"Children spend most of their day with their teacher. Who knows the child better?" Conte said last night, as she argued in favor of a proposal to turn Silver Hill Elementary School into a charter school.
That would give Silver Hill teachers and administrators the power to draw up a curriculum they think would work best for their students. It also would remove the school from the control of the School Committee, instead establishing a board of trustees at Silver Hill.
Conte was among more than 50 parents, teachers and school administrators from across the district who packed the school's library to give their opinions on converting Silver Hill to a Horace Mann charter school. State education officials listened to the comments. Haverhill will get a decision Feb. 26 and hopes to have the charter school running in September.
Conte and other parents of children at the school said they trust the Silver Hill staff knows what's best for students. The staff is making the proposal for the charter school.
"Giving teachers the power to express their voice can make a powerful difference at this school," said parent Liz Sullivan, a member of Silver Hill's parent-teacher organization.
The state would give the school between $500,000 and $750,000 over the first three years of a five-year charter. Of that money, $180,000 is for teachers to attend on-site professional development through the University of Connecticut, said Silver Hill Principal Euthemia Gilman.
Silver Hill previously received approval from the state to apply for a Horace Mann charter because it was criticized by the state last summer for poor student performance on the 2006 Massachusetts Comprehensive Assessment System test. For the previous two years, Silver Hill was on the state's "needs improvement" list for MCAS.
There are 62 public charter schools in Massachusetts, including Hill View Montessori School in Haverhill. Hill View is considered a Commonwealth charter school, run with public money and cash from other sources, and with staff members who are not public school employees. A Horace Mann charter goes to an existing public school, and its staff members are public school employees.
If Silver Hill's charter request is approved, it would open in September for up to 580 children in kindergarten through grade five, Gilman said. The school currently serves 611 students.
The children, who as a group have poor MCAS scores, would study a curriculum focused on whatever they need to improve those scores - special English and math classes, for example.
As a charter school, Silver Hill would not have to follow the district's instructional curriculum or be limited by the teachers contract that spells out what hours teachers can be asked to work and what duties they can be asked to perform, Gilman said.
School Committee President Kerry Fitzgerald followed up on Conte's comments by saying the staff within a school knows what is best for that school.
"Give them more flexibility with their funding," Fitzgerald said.
Superintendent Raleigh Buchanan told the panel that it was one of his dreams to have a Horace Mann school in his district.
"I'm proud that the faculty and community have come together for this initiative," Buchanan said.
Parent Frank Libby sat quietly while others got up to speak in favor of Silver Hill's request.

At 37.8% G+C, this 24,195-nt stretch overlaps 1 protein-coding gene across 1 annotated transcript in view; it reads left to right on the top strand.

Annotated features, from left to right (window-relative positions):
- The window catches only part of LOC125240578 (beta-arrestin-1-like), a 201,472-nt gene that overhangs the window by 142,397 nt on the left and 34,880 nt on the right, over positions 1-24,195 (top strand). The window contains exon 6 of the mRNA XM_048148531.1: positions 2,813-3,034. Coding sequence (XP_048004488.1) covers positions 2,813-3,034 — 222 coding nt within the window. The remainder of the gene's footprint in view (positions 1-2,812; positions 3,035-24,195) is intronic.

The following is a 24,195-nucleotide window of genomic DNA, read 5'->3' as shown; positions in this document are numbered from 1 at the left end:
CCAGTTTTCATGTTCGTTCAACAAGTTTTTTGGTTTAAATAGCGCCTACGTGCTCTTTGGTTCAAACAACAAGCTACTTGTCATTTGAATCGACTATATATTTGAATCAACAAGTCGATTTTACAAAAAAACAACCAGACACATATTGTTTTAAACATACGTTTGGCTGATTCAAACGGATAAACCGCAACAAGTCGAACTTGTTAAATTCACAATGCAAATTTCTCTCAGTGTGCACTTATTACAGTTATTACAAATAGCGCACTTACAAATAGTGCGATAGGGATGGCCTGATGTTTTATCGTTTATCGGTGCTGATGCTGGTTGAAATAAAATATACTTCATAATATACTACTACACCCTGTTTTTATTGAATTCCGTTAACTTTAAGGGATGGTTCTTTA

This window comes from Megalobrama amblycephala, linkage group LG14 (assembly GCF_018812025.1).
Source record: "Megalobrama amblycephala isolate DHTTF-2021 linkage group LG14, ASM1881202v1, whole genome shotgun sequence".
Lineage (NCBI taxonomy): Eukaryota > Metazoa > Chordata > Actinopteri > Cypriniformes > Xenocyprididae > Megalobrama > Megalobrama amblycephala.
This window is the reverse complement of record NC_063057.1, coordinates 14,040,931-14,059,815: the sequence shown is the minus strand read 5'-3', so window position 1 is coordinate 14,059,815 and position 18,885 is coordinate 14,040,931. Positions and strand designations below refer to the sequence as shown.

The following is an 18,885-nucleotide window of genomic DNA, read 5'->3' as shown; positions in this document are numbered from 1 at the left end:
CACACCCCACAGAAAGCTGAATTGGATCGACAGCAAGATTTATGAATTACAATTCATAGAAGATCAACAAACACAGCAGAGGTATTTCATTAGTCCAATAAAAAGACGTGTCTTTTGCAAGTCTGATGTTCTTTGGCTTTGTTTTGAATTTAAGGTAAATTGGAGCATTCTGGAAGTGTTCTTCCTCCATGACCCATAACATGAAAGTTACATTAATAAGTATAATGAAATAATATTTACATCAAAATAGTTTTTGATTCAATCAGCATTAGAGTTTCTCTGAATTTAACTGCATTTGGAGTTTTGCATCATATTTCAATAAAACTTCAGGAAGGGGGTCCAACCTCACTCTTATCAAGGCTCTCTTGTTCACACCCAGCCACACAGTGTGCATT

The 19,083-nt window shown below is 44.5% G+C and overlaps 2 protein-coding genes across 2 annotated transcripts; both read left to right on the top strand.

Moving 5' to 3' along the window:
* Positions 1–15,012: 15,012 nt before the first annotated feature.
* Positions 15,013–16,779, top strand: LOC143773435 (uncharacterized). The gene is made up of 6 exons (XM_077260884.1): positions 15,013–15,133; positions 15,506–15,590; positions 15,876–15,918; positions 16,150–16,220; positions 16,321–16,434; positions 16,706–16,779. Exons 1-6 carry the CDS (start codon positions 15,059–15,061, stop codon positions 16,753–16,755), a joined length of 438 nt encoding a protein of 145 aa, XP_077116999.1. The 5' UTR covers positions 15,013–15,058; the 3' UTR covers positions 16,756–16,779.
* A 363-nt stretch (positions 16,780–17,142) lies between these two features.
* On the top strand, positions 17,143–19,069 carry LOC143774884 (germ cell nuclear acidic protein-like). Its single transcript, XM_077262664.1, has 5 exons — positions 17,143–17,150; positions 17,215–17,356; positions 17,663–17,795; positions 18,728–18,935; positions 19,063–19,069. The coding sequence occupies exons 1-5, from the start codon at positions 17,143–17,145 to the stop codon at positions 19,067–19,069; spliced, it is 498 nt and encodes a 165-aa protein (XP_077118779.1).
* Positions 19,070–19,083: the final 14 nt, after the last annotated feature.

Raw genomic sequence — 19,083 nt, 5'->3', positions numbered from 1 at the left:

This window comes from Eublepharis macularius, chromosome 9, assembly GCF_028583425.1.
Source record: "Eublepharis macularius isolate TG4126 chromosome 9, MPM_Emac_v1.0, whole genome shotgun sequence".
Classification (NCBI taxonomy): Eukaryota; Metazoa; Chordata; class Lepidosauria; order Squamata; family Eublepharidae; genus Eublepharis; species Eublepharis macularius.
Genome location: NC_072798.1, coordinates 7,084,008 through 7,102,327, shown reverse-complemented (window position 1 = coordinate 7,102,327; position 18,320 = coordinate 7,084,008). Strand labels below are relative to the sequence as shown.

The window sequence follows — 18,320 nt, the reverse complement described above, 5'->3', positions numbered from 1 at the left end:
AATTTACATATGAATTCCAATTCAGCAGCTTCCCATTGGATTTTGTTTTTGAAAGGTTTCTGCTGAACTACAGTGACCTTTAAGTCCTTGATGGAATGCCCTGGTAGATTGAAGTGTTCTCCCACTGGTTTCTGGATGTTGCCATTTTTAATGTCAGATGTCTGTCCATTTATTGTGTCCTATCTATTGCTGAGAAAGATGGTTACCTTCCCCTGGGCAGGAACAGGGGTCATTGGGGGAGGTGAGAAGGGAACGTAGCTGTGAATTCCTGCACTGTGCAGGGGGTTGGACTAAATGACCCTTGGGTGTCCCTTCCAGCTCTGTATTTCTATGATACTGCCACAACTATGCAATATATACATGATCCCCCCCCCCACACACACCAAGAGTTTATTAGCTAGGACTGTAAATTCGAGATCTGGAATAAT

He said he'd learned a great deal about the proposal by attending information sessions led by Gilman.
"From my standpoint as a parent, they did a really good job at getting the information out and why this is a good thing for Silver Hill," Libby said. "You have to wonder where it will go from here. If this works, and Silver Hill becomes a charter school, could it become a catalyst for more change in the district? I think it's all positive."
The proposal, which is being driven by the school's 35 teachers, received the necessary endorsement of the Haverhill Teachers Union and the School Committee.
Retired public school teacher Michael Veves of Haverhill told the panel that Horace Mann schools keep one foot in the traditional educational process while the other can "step out of the box a bit."
"It's usually very hard to get all of your teachers behind an initiative such as this," Veves said in praise of Silver Hill's request. "You want to have 100 percent support from your principals and teachers."
Converting Silver Hill into a Horace Mann charter school would make the school independent of the School Committee and give it the power to plan its own curriculum.
It's the kind of power that Haverhill Education Association President Marc Harvey told the panel can be good for Silver Hill.
"The HEA overwhelmingly supports a concept that gives teachers power," Harvey said of the teachers union.
Haverhill High School Principal Bernie Nangle also addressed the panel, saying the effort to create a Horace Mann school at Silver Hill has a better chance at succeeding because it comes from teachers.
"Ideas from the top down don't always work," Nangle said. "Ideas from the bottom up succeed."
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How it works
* 580 children in kindergarten through grade five to attend.
* Students from across the city can apply for admission, under school choice rules.
* School receives $500,000 to $750,000 over the first three years from the state. Money is used to improve curriculum and train teachers.
* Teachers can create a curriculum different from other Haverhill schools, geared in particular toward improving MCAS scores.
* Teachers are not bound by union contracts that limit their hours or duties.
* The charter school would open in September.